what is culture
photo of Edward. B. Tylor Edward B. Tylor (1832-1917)
The word culture click this icon to hear the preceding term pronounced has many different meanings. For some it refers to an appreciation of good literature, music, art, and food. For a biologist, it is likely to be a colony of bacteria or other microorganisms growing in a nutrient medium in a laboratory Petri dish. However, for anthropologists and other behavioral scientists, culture is the full range of learned human behavior patterns. The term was first used in this way by the pioneer English Anthropologist Edward B. Tylor in his book, Primitive Culture, published in 1871. Tylor said that culture is "that complex whole which includes knowledge, belief, art, law, morals, custom, and any other capabilities and habits acquired by man as a member of society." Of course, it is not limited to men. Women possess and create it as well. Since Tylor's time, the concept of culture has become the central focus of anthropology.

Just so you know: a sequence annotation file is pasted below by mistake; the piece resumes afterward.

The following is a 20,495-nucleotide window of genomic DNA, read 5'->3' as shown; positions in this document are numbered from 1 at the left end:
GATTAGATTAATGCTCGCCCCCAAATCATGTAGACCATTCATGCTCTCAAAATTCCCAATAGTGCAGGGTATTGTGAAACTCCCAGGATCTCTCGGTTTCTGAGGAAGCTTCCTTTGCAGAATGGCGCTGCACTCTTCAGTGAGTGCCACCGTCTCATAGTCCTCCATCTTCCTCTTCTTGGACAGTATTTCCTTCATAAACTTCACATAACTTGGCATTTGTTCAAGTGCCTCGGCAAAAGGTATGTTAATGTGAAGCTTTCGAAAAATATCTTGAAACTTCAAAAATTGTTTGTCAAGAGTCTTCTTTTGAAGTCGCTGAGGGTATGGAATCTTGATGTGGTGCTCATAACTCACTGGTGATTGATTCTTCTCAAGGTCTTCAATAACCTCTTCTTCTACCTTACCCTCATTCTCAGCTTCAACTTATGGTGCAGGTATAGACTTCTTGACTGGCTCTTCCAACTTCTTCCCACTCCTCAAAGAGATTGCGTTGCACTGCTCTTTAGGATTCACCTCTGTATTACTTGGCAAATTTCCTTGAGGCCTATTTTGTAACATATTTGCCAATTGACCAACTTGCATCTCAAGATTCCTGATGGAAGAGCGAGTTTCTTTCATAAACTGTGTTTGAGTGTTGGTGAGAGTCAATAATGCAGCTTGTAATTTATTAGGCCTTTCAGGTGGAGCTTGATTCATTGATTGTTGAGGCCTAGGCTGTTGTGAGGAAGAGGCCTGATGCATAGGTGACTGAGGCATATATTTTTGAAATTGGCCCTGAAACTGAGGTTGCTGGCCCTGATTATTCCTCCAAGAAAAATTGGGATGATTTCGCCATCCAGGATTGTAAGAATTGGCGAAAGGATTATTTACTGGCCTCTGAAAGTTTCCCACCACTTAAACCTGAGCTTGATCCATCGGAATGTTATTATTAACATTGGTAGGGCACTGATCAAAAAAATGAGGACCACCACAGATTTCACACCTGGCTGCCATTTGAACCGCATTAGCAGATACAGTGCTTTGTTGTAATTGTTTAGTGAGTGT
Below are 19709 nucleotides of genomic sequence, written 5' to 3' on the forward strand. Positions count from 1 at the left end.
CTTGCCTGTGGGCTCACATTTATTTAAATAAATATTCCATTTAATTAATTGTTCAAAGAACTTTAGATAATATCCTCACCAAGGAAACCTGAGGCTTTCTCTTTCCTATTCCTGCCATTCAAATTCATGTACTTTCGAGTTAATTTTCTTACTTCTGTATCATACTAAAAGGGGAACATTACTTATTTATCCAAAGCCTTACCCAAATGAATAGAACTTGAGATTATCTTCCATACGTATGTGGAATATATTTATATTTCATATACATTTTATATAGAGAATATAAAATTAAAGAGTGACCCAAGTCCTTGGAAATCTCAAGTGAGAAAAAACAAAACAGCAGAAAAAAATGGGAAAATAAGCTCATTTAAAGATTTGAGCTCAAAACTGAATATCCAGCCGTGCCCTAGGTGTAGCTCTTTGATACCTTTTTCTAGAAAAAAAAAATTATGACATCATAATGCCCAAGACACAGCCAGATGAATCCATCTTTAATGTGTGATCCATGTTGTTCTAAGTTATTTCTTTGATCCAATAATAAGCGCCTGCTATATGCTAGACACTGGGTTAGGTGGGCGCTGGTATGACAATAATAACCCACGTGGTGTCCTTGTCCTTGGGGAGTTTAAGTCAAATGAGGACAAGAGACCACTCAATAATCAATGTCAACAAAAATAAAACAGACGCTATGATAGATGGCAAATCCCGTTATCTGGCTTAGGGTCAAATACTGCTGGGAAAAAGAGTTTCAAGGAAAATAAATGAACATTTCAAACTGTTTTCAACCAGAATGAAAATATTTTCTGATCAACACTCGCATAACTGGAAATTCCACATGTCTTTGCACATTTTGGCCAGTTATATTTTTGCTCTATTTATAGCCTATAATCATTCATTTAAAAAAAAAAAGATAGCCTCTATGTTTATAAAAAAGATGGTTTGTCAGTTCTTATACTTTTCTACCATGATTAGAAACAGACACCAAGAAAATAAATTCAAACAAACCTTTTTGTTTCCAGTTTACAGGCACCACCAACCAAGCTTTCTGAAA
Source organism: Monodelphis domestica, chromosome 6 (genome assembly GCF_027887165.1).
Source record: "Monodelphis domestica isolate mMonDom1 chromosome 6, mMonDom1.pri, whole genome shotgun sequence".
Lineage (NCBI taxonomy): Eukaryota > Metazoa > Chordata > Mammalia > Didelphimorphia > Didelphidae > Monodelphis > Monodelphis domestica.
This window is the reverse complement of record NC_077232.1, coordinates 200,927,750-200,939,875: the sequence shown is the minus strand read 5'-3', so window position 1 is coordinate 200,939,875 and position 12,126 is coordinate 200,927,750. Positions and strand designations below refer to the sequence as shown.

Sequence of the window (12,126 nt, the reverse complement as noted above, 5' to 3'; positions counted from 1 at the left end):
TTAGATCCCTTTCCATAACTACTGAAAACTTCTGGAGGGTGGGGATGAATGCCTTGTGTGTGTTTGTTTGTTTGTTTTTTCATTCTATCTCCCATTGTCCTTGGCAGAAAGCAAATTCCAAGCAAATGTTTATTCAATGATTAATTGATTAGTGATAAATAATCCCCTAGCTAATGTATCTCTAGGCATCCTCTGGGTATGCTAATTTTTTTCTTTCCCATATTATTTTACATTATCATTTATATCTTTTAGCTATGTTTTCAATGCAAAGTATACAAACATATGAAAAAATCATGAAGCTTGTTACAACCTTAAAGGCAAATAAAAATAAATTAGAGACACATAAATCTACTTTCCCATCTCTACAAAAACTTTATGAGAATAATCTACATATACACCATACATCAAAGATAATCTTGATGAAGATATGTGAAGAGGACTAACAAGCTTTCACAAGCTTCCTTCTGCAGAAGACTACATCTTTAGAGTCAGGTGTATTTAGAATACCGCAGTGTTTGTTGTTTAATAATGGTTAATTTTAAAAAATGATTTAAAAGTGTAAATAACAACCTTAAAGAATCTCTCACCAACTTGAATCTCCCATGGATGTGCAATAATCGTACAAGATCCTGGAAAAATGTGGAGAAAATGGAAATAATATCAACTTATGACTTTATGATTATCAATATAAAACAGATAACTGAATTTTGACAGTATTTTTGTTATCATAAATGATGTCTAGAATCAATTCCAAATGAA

Culture is a powerful human tool for survival, but it is a fragile phenomenon. It is constantly changing and easily lost because it exists only in our minds. Our written languages, governments, buildings, and other man-made things are merely the products of culture. They are not culture in themselves. For this reason, archaeologists can not dig up culture directly in their excavations. The broken pots and other artifacts of ancient people that they uncover are only material remains that reflect cultural patterns--they are things that were made and used through cultural knowledge and skills.
Layers of Culture
There are very likely three layers or levels of culture that are part of your learned behavior patterns and perceptions. Most obviously is the body of cultural traditions that distinguish your specific society. When people speak of Italian, Samoan, or Japanese culture, they are referring to the shared language, traditions, and beliefs